You might be one of many Louisiana residents who came to the United States from another country of origin. Perhaps you married a U.S. citizen and chose to lay your family roots in this state as you began your life together. Like most spouses, you undoubtedly expected your relationship to last a lifetime, and certainly did not expect your spouse to die after a few years of marriage.
Losing your spouse to an unexpected death is a devastating experience. If you are also worried about immigration issues, such as green card eligibility, such stress may intensify your grief. This is why it is important to seek clarification regarding permanent residency regulations, as well as to know where to reach out for additional support as needed.
You may still petition for a green card as a widow or widower
In certain circumstances, the death of a spouse does not necessarily prohibit you from staying the United States or from applying for permanent residency status. You can file a petition on your own behalf if the circumstances included in the following list apply to your case:
- You were married to a U.S. citizen when he or she died.
- You are applying for a green card within two years of his or her death.
- You have not remarried.
- There are no issues that would cause you to be inadmissible to the United States.
If your spouse filed form I-130 for you before passing away, you do not have to file a petition for residency. The U.S. government will convert the form to an I-360 form, which is the one you would need to obtain permanent residency status on your own behalf.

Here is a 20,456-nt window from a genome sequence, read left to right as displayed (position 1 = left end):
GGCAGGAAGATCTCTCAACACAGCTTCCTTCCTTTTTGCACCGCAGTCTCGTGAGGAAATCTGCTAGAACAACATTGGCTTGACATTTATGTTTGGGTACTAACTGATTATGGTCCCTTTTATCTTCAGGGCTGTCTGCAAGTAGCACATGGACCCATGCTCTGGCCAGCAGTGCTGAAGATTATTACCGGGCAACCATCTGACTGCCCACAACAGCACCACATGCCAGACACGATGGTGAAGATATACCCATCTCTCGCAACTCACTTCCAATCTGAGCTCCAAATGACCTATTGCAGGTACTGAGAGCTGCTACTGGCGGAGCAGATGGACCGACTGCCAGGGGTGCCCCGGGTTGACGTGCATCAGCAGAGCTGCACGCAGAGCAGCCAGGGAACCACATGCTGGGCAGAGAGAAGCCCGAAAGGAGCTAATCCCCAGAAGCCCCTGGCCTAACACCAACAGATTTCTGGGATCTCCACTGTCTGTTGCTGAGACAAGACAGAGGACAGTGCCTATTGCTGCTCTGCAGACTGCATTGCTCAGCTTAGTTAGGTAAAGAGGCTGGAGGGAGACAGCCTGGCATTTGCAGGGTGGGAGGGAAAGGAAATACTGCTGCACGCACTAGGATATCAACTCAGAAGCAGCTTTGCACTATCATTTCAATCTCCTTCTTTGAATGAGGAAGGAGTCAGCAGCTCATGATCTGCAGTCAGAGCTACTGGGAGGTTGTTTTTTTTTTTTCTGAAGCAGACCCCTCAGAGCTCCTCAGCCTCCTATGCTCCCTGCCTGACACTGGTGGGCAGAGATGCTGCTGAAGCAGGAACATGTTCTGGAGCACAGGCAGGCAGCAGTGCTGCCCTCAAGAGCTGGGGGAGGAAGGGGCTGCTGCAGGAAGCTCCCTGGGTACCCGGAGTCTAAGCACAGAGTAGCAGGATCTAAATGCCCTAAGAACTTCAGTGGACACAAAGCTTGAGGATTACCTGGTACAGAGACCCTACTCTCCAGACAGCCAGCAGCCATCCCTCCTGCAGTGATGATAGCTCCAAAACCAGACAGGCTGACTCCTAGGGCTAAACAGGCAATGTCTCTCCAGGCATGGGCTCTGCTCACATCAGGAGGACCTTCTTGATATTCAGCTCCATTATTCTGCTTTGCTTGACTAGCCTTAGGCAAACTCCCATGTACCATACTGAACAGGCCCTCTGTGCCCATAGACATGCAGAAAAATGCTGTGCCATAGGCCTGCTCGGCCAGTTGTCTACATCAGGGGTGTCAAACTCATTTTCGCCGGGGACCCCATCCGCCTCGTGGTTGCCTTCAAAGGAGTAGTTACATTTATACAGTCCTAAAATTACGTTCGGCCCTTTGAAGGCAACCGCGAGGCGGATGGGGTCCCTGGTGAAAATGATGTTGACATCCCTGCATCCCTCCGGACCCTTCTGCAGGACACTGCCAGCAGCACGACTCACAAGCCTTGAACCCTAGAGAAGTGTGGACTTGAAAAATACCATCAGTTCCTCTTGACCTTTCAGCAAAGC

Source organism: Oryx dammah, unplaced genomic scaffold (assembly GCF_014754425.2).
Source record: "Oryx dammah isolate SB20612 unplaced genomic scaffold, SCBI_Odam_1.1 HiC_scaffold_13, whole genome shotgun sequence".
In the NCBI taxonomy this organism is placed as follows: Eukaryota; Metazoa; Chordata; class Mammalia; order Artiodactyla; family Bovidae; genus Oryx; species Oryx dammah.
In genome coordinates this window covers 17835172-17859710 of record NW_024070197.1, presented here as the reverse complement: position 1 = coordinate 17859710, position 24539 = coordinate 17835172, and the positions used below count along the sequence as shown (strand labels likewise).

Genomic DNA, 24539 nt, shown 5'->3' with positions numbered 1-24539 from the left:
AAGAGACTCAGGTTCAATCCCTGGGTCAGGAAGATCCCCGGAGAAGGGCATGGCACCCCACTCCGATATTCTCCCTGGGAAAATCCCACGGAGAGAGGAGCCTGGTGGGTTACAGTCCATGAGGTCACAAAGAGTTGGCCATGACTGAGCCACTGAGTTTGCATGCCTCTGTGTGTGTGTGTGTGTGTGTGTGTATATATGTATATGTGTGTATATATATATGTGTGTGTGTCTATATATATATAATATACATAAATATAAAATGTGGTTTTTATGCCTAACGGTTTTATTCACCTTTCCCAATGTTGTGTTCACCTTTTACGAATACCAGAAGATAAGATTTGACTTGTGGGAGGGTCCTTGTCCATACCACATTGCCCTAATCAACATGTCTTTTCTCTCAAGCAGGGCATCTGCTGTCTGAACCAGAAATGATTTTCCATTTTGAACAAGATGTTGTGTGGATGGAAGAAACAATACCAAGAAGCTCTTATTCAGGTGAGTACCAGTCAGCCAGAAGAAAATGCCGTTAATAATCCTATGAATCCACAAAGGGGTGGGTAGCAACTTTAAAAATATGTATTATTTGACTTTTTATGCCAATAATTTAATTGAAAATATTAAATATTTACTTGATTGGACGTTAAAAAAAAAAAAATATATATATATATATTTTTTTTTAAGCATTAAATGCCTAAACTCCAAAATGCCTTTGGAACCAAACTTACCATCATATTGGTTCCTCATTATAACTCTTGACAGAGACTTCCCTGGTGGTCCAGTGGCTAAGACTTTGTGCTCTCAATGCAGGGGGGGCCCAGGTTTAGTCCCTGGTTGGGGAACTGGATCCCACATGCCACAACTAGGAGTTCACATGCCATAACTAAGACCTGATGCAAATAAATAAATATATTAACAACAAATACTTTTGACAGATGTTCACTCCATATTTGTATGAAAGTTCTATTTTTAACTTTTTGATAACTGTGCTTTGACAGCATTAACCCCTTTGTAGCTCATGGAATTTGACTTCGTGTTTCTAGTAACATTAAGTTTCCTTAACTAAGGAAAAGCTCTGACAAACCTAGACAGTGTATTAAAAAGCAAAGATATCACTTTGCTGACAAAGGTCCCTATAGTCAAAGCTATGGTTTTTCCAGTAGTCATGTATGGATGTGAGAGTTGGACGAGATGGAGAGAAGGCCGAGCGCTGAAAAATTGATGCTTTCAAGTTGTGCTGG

You are no longer eligible for a green card as a widow or widower if you remarry
Many people in the United States choose to remarry after a spouse dies. If you choose to do so, you automatically become ineligible for a green card under widow or widower status. If you have children under age 21 who are not married, you can add them to your I-360 form.
If the cause of your spouse’s death was connected to active duty in the U.S. military, there are additional immigration benefits available to you.
Navigating the green card application process
In many cases, the U.S. government might call you to appear at an official interview before fully processing your case. It can take weeks or months to fully process your case.
In the meantime, it is important that you understand how the system works and that you know how to access legal support if a problem arises that you do not feel equipped to handle on your own.